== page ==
I became interested in early music because of historical instruments. I had the opportunity to play some baroque organs during my time in France. I really loved their sounds, but I didn't have much music to play on them besides some Couperin and Grigny. I was thinking that I needed to explore the repertoire for which these beautiful instruments would be perfect vehicles. After finishing study in Lyon, I moved to Paris where I attended the weekend courses at Pierrefonds (about 100 km/62 miles northeast of Paris, near Compiègne) that were organized by Jean Saint-Arroman (musicologist) and Michel Chapuis (organist). Chapuis was a very natural musician; he could make anything sound fabulous with his marvelous touch and timing, and his ornaments were just gorgeous. I learned very much from the musicologist/performer team of Saint-Arroman and Chapuis, the best of both worlds. I remember going back to Lyon and playing the Grigny Tierce en taille for Robilliard. He thought it was rather good and commented that maybe there was something in this music after all. I was fortunate to continue my studies in France with Xavier Darasse, who helped me to hone my articulation and sense of style in the different baroque traditions. He was an inspiring musician and had an incredible joie de vivre which was contagious.
To summarize, what attracted me to early music was hearing historical instruments and wanting to discover how their sounds brought surviving repertoire to life. I was fortunate in being able to seek out experts in performance practice to mentor me in developing my interpretative approaches to early music.
How did you become interested in medieval organ music specifically?
After my time in France, I returned to North Carolina and completed my undergraduate degree, studying organ with Fenner Douglass. He had been giving me independent study credit during my time in France and was a perfect mentor for both the classical and romantic repertoire. He also encouraged me to pursue scholarly work to inform my playing, which led me to post-graduate study in England. As I explained, I had become interested in early music during my time in France; I also had the opportunity to study the Italian language and wanted to learn more about the performance of Italian baroque music. But for post-graduate work, I realized that I would need a clearly defined project that would justify living in England, so that I could write my dissertation in English. John Caldwell was renowned for his work in early British music, so I thought it would be inspiring to pursue my research under his guidance while also studying organ performance on my own with private teachers. In 1982, I was awarded a Marshall Scholarship (not my family’s foundation (!), but a scholarship funded by the British government in recognition of the Marshall Plan) to study in Oxford with John Caldwell; at the time I was planning to work on English baroque music. At Oxford at that time you began an Master of Philosophy degree program before switching to the DPhil (PhD), provided you could demonstrate that the scope of your research warranted a doctorate. As part of the MPhil, we had to prepare for an examination on the history of our instrument. So as part of my course, I studied the basic history of the organ. I came to the twelfth through fifteenth centuries and realized that there was something of a gap in our knowledge. We had sporadic treatises and iconography from the entire period, with musical sources starting in the mid-fourteenth century, but nothing was tying it all together.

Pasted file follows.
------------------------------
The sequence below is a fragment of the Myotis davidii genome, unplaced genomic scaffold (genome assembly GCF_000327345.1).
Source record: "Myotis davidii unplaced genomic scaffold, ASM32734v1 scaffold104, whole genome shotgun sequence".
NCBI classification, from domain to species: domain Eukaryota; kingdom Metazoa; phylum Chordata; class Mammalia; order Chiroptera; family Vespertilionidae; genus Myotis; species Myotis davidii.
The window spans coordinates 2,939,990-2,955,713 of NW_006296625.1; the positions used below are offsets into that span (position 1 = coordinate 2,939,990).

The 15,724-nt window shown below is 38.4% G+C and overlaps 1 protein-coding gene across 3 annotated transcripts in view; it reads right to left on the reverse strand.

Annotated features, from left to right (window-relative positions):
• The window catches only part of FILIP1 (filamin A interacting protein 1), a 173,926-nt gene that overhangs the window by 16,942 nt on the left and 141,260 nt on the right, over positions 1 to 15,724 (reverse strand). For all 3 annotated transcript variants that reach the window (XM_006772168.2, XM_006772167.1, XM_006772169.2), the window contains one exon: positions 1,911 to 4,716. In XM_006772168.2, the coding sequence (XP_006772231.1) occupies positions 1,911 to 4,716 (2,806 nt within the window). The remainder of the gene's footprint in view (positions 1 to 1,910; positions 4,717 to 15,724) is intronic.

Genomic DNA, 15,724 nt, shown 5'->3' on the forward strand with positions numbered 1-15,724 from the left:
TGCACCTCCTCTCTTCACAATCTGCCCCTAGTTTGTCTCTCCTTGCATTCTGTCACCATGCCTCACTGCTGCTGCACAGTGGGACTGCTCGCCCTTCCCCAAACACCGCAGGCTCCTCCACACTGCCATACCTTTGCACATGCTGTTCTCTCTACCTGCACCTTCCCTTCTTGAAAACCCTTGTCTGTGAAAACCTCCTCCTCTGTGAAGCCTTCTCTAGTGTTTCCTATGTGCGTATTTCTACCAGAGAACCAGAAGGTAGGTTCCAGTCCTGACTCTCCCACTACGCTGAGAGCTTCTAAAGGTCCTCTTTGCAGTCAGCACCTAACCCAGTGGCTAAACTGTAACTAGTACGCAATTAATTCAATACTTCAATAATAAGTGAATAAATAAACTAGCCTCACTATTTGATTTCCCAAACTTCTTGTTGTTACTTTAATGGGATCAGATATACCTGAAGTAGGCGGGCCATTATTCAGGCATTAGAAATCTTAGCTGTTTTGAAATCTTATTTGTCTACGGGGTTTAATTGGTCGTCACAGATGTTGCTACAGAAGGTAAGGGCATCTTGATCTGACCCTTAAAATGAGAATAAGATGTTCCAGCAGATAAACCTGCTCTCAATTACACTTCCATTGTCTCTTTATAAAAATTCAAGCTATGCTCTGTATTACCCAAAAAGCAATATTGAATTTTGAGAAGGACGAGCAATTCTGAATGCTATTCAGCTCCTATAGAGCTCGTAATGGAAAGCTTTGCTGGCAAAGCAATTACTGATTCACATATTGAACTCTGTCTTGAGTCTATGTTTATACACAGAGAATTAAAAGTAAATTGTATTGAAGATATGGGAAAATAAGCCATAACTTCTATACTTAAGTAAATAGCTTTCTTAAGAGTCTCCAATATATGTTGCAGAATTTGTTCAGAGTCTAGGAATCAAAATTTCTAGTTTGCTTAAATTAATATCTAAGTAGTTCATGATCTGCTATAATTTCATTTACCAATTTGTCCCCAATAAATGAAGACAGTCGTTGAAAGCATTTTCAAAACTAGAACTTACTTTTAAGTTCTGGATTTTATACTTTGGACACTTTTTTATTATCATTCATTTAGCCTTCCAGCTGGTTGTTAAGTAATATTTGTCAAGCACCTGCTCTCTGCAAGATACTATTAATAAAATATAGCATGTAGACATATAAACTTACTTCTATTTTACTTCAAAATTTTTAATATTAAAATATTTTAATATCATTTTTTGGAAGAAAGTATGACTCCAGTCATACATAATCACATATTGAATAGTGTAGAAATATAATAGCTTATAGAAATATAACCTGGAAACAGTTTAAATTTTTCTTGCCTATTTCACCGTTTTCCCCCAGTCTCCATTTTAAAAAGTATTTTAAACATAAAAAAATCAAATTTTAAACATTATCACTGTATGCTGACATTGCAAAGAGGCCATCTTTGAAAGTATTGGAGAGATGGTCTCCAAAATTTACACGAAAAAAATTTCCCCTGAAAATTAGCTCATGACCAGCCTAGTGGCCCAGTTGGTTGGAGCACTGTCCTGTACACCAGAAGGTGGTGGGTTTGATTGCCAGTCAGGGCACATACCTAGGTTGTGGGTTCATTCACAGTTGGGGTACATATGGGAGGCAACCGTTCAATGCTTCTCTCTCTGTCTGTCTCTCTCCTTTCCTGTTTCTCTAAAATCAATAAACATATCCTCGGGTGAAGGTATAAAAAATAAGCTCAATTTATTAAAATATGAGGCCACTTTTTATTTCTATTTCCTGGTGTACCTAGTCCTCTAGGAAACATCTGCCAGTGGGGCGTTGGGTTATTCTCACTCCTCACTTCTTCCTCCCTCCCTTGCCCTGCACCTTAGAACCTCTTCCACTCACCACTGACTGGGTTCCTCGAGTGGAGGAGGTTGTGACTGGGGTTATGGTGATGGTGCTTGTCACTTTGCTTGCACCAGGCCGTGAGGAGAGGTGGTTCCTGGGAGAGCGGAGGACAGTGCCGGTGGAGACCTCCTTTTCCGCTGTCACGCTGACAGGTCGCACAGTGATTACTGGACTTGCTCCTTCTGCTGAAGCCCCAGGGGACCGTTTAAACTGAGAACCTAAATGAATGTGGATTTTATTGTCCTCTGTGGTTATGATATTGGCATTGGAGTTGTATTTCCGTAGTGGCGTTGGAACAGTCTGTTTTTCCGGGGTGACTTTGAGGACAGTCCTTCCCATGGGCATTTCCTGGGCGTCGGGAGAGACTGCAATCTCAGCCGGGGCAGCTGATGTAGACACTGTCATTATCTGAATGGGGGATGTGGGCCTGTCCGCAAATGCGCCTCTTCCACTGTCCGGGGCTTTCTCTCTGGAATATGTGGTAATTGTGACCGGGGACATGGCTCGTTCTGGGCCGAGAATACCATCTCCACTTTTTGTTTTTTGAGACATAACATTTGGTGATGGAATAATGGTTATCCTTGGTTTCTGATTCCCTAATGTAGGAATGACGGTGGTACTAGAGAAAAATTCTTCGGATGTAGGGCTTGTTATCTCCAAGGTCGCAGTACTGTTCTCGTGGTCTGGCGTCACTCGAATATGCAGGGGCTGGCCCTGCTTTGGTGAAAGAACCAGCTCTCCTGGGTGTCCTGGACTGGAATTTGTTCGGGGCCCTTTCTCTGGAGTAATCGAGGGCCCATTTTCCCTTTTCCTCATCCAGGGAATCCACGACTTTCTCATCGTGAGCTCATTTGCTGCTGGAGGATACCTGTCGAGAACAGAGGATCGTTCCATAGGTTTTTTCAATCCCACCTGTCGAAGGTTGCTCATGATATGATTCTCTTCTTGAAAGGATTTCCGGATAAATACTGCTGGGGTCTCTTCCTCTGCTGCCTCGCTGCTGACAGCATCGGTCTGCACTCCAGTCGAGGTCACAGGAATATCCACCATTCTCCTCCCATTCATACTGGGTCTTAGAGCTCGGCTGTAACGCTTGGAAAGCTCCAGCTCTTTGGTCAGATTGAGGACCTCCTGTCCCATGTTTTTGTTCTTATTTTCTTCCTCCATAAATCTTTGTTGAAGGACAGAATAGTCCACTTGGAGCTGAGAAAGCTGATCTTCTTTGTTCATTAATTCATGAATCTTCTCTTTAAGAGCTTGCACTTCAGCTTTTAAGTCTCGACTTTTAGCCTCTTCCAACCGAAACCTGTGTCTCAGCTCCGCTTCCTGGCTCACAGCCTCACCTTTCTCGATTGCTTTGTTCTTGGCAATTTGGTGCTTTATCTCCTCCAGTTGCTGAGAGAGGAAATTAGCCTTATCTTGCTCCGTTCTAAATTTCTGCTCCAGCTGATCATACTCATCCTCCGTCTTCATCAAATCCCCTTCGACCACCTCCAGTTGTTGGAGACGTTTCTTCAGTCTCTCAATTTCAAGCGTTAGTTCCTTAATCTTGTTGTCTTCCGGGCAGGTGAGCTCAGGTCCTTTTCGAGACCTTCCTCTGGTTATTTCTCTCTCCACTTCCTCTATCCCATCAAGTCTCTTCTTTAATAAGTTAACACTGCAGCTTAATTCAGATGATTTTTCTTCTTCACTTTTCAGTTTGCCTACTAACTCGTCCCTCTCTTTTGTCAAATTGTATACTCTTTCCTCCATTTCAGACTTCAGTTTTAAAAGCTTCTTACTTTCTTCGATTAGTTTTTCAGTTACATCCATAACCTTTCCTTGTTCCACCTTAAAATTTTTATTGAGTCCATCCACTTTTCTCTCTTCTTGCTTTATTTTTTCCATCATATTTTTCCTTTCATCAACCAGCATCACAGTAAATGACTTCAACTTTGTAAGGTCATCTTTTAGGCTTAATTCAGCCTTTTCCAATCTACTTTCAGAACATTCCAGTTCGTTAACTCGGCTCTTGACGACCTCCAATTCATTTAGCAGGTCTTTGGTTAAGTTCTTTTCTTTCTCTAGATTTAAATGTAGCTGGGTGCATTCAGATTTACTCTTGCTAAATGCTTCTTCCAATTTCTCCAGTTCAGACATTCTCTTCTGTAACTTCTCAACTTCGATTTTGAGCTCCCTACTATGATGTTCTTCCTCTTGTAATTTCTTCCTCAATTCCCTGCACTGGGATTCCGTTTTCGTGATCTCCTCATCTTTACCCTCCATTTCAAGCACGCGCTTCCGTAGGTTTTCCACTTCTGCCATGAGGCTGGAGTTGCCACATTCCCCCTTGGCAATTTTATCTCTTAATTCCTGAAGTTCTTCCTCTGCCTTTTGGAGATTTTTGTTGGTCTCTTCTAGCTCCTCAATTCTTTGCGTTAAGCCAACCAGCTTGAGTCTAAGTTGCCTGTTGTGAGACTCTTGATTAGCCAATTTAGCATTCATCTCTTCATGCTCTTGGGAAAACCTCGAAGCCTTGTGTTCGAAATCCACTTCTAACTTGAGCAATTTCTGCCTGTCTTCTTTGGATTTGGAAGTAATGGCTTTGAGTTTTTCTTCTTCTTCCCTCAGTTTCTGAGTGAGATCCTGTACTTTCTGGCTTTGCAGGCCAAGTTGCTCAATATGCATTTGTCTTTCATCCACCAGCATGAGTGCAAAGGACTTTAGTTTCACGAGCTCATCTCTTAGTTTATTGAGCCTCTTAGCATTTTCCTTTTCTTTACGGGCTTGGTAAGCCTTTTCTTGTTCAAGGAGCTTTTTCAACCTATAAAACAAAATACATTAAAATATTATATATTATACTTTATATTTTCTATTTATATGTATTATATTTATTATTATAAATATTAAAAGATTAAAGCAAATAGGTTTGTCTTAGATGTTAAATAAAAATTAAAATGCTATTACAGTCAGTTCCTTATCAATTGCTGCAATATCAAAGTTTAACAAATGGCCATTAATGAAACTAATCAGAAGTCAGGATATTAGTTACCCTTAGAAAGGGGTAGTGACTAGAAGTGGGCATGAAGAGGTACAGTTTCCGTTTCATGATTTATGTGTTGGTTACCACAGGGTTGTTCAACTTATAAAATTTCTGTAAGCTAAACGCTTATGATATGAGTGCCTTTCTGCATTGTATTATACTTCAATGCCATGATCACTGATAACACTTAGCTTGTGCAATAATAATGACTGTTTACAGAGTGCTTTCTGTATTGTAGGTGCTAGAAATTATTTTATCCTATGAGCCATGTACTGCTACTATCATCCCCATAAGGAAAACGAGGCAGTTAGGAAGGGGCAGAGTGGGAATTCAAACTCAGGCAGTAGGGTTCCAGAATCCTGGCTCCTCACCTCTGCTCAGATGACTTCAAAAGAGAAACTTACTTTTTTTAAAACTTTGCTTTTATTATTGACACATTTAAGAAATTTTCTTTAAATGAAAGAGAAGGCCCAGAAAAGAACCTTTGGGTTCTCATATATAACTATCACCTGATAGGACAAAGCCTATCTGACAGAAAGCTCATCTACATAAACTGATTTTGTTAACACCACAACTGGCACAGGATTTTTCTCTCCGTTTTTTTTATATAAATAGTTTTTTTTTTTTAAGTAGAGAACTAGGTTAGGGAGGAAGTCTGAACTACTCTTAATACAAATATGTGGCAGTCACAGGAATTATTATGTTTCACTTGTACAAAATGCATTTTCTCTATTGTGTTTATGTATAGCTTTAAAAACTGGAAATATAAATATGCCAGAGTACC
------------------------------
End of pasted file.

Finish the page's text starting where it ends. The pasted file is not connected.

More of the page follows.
At the same time I discovered that there was much organ iconography in manuscript sources, and as a great admirer of medieval illuminations, I tended to gravitate towards those. Another reason for my focus on medieval music was that I came into contact with Christopher Page, who was then a lecturer in English at New College, Oxford. It was an exciting time as he had just started his vocal ensemble, Gothic Voices. I remember going with a friend to a rehearsal at New College Chapel and hearing singers like Emma Kirkby, Margaret Philpot and Rogers Covey-Crump. They were experimenting with Pythagorean intonation, singing with pure fifths and wide dissonant thirds. It was just amazing. I thought I would benefit from working with Chris, the consummate scholar/performer, so I went to meet with him over tea (how English!) and we hit it off. He became my doctoral thesis advisor, later taking a position in music at Sidney Sussex College, Cambridge.